Senators say environmental policy rules are outdated and cumbersome

Oklahoma U.S. Sens. Jim Inhofe and James Lankford were among 18 Republican senators who wrote a White House Council on Environmental Quality saying they support the President’s proposed changes to the National Environmental Policy Act.

The letter came as the White House Council prepared to hold a field hearing in Denver on the proposed changes. The Senators, in their letter to Mary Neumayr at the CEQ commended her on efforts to modernize the regulations.

“This long over-due rulemaking will help facilitate the development of needed infrastructure in communities across the West, streamline responsible natural resource management, conservation, and recreation activities on our public lands and further American prosperity without compromising federal agencies’ responsibility to the environment or public input.”

Inhofe, Lankford and the others including Kansas Sens. Jerry Moran and Pat Roberts, stated that the NEP regulations have not been substantially updated in more than four decades “during which the environmental review process became increasingly outdated leading to an unnecessarily cumbersome permitting process, delays in project implementation and an abundance of litigation.”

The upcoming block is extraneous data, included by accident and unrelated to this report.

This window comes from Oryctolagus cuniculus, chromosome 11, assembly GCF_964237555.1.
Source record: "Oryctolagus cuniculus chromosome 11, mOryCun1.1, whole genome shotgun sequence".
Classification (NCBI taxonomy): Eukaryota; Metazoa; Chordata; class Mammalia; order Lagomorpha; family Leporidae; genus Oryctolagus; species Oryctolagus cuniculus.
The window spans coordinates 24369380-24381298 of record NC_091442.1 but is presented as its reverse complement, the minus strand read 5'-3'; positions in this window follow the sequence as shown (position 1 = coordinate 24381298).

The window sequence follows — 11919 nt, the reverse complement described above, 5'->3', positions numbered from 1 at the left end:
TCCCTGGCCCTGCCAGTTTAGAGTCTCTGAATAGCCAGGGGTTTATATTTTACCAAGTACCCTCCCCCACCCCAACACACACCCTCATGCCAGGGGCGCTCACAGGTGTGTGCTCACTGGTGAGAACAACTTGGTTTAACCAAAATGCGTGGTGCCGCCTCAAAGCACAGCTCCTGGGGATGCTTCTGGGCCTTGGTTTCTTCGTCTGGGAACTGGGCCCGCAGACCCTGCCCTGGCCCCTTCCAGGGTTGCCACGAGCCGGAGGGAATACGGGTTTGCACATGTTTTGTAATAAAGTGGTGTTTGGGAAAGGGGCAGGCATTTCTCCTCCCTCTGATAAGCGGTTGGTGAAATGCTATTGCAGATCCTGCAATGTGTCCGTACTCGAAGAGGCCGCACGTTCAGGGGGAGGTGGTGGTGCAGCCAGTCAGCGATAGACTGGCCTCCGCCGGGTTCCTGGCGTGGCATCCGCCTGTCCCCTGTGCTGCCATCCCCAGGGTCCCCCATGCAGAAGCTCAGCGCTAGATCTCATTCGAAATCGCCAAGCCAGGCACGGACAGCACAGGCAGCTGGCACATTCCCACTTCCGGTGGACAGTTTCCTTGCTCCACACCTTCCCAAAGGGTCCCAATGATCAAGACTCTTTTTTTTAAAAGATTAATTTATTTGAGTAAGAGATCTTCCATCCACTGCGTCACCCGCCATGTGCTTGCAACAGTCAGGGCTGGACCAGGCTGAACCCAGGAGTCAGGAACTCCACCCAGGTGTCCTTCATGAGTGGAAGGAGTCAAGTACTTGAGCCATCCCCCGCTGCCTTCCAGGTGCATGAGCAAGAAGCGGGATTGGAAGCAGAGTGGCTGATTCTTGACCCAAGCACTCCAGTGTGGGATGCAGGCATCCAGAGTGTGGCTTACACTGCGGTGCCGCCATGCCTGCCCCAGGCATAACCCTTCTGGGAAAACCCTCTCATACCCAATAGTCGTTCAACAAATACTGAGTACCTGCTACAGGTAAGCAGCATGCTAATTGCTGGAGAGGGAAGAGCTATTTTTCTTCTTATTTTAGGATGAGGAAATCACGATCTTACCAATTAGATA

Their letter stated that the average length of an Environmental Impact Statement is now over 600 pages and takes over four and a half years to complete.

“This is not conducive to public engagement, sound decision-making, or investments in  our communities and pulls resources away from critical work that needs to be done,” concluded the Senators.

But environmentalists are against the proposed changes, charging that they undermine the bedrock environmental law. One Democratic congresswoman wrote in the Denver Post recently “Cutting off the American people’s ability to challenge their government’s decisions is a dangerous path to start our country down.”

All 18 Senators are Republicans. One who signed the letter is Utah Sen. Mitt Romney, who was heavily criticized by party leadership after he voted in support of one of the articles of impeachment of President Donald Trump.